DETROIT — Ford Motor Co. on Wednesday said a new, dedicated EV architecture would underpin battery-electric versions of the Explorer and Lincoln Aviator crossovers, as well as "rugged SUVs" that will go into production within the decade.
The new vehicles are part of Ford's strategy to boost its EV offerings to 40 per cent of sales globally by 2030 and were detailed at the company's Capital Markets Day for investors.
Hau Thai-Tang, Ford's chief product platform and operations officer, said the company would offer two new EV architectures: a rear-wheel-drive/all-wheel-drive platform, as well as a platform dedicated to full-size pickups.
The rwd/awd platform "will underpin a range of emotive vehicles slated for production between now and 2030," Thai-Tang said.
That includes EV versions of the Explorer and Aviator, which CEO Jim Farley also noted in a presentation. Thai-Tang also said the platform will underpin "rugged SUVs," showing a silhouette of a vehicle that looked similar to Ford's upcoming Bronco.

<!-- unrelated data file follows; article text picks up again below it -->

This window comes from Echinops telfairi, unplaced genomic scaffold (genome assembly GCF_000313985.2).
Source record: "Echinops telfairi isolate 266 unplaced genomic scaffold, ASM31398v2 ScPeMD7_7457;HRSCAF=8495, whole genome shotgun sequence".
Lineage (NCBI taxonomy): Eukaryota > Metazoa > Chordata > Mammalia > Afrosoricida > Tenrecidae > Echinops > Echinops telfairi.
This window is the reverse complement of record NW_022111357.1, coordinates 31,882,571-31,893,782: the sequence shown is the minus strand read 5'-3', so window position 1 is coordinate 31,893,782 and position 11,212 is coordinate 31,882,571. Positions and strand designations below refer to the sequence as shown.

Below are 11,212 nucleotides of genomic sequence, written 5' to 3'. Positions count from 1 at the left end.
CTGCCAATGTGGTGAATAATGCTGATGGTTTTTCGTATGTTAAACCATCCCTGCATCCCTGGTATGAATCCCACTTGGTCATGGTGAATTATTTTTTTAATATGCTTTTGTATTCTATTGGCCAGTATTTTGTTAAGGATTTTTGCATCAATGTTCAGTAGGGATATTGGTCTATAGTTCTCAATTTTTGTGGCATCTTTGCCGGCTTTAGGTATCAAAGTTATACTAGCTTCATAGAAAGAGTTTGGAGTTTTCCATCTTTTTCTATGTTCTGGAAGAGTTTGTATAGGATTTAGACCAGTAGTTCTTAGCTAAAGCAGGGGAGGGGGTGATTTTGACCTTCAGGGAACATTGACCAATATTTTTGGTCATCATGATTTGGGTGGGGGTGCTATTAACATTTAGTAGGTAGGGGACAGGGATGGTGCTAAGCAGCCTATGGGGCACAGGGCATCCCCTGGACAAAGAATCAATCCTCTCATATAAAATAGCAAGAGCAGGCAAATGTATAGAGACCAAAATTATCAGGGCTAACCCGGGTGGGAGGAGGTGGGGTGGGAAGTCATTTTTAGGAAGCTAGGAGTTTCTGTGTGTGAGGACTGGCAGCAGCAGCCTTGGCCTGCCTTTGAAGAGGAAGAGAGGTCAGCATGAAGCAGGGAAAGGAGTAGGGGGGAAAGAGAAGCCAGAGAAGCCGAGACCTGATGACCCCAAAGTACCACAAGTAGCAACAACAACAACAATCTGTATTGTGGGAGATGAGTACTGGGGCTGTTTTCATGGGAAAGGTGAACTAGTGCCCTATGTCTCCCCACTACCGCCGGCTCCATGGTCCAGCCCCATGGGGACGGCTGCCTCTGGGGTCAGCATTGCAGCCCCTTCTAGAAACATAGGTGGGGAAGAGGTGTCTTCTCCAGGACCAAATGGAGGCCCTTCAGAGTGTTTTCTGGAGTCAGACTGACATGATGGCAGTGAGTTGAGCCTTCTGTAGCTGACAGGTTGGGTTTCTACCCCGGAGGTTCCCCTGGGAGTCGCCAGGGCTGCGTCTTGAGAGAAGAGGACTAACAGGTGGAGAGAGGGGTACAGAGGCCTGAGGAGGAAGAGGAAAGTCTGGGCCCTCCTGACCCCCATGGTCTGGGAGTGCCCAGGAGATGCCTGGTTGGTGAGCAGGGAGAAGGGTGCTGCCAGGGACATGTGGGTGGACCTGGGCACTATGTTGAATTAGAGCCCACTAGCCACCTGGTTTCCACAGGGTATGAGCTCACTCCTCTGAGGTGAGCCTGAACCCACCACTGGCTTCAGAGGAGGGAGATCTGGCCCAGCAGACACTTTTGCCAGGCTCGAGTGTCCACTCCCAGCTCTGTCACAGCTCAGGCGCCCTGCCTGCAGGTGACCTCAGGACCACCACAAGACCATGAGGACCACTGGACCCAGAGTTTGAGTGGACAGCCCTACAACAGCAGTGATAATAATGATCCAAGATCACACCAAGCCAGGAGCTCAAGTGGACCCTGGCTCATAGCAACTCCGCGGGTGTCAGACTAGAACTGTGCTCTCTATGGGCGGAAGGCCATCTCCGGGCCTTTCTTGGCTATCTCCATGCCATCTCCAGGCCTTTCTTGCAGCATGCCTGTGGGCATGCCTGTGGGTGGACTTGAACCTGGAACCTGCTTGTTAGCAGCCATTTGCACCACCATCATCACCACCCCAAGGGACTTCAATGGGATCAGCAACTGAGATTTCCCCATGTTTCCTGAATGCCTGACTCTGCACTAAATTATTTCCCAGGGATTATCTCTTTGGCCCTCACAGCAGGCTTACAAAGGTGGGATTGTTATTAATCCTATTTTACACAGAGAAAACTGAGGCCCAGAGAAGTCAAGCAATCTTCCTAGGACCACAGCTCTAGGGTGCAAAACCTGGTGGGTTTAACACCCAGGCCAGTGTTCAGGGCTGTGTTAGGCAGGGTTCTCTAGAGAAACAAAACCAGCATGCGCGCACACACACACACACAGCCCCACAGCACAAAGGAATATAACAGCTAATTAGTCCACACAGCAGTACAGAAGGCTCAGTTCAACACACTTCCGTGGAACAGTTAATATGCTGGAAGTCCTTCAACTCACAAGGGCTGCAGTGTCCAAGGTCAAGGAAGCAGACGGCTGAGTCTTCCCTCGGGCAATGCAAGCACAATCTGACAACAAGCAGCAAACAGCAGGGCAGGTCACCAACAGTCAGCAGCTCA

During a Q&A session after the presentation, executives declined to say whether they’ll eventually offer a Bronco EV. Thai-Tang noted the image in his presentation was an “artistic rendering” by the production company and he “wouldn’t read too much into it.”
Still, an electric Bronco and Explorer would fit within the company's strategy of electrifying its "most iconic products" such as the F-150 and Mustang. Farley has also recently hinted an EV Bronco was in the works on Twitter, responding to someone asking why they didn’t have one by saying “why do you think we don’t?”
Explorer also fits in Ford’s strategy of electrifying well-known, high-margin vehicles.
The Explorer was Ford's No. 3-selling nameplate during the first quarter of 2021, trailing the F-Series and Escape.
It's the No. 2-selling nameplate in the United States, where it has been the most popular large crossover in every year since 2011 except for one — 2019, when the Toyota Highlander beat it.
It's a similar story north of the border, where the Explorer is Ford's No. 3-selling nameplate. But it's been the most popular large crossover in Canada every year since 2011 except for one — when, like in the United States the Toyota Highlander topped it in 2019.
Executives declined to give a timetable on when the Explorer and Aviator EVs would go into production.